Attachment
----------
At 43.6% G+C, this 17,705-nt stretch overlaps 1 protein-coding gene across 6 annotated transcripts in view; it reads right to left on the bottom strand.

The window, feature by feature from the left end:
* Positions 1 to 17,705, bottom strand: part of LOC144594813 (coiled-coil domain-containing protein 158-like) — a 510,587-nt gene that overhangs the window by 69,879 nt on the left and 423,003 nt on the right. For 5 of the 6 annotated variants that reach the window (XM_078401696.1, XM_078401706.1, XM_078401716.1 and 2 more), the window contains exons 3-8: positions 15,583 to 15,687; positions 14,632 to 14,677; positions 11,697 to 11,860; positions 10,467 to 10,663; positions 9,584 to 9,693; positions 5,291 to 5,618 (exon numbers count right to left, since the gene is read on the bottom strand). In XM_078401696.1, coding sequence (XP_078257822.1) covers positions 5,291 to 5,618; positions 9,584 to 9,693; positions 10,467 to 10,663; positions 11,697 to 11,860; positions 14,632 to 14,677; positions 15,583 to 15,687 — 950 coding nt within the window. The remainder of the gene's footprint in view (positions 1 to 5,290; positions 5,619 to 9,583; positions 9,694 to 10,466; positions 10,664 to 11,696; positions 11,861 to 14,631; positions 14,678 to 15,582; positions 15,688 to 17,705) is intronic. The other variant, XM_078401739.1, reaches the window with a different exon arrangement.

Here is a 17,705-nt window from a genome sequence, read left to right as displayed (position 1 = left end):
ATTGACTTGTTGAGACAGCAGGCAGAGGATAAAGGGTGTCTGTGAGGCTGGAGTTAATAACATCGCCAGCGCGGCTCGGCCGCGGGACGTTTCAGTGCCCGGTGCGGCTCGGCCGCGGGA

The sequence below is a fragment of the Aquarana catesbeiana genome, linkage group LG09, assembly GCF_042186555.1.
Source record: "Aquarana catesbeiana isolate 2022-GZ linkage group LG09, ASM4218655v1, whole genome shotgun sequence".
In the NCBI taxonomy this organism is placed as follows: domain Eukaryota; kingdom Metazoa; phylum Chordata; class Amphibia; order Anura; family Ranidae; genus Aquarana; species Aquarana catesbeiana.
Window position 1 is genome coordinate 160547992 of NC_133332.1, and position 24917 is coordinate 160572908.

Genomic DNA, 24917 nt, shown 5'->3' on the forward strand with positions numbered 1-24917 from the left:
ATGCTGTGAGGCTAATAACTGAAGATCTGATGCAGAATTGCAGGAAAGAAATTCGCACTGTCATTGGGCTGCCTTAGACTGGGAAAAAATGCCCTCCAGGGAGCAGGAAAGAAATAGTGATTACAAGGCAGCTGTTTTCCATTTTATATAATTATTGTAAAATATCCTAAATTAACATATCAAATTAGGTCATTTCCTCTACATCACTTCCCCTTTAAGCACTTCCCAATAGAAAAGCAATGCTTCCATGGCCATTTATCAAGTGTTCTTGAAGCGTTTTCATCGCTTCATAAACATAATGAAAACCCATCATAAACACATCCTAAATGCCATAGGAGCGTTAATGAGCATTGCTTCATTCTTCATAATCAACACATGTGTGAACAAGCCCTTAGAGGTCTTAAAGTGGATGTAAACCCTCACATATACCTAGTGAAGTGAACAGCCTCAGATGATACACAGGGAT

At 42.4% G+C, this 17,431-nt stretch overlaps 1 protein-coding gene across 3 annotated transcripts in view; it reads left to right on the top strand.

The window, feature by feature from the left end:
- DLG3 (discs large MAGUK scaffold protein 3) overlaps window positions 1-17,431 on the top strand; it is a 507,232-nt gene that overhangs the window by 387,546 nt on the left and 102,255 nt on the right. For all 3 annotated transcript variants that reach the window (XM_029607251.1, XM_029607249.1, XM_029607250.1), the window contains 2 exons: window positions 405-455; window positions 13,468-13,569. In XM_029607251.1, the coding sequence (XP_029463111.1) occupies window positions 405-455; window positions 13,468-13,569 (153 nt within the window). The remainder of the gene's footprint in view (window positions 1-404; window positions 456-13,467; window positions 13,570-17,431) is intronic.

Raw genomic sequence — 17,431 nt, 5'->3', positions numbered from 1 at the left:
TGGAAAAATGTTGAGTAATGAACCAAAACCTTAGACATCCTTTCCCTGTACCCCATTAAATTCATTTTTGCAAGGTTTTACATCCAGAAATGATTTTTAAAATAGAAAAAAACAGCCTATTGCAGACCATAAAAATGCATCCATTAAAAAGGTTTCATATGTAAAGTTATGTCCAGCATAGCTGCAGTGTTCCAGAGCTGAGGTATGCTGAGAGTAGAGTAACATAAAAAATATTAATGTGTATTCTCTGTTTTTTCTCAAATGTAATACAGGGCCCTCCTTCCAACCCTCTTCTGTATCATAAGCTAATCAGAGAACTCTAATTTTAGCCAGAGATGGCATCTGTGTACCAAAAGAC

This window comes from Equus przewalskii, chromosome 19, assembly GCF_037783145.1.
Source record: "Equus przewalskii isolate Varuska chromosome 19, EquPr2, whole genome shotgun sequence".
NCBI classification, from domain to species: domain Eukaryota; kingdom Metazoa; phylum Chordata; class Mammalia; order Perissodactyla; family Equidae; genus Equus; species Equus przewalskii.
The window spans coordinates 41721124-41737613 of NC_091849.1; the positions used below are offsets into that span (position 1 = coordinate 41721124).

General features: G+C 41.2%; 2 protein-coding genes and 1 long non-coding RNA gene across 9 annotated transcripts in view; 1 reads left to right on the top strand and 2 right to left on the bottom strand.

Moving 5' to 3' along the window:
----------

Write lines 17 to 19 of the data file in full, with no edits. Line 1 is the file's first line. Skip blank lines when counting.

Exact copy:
This window comes from Equus przewalskii, chromosome 19, assembly GCF_037783145.1.
Source record: "Equus przewalskii isolate Varuska chromosome 19, EquPr2, whole genome shotgun sequence".
NCBI classification, from domain to species: domain Eukaryota; kingdom Metazoa; phylum Chordata; class Mammalia; order Perissodactyla; family Equidae; genus Equus; species Equus przewalskii.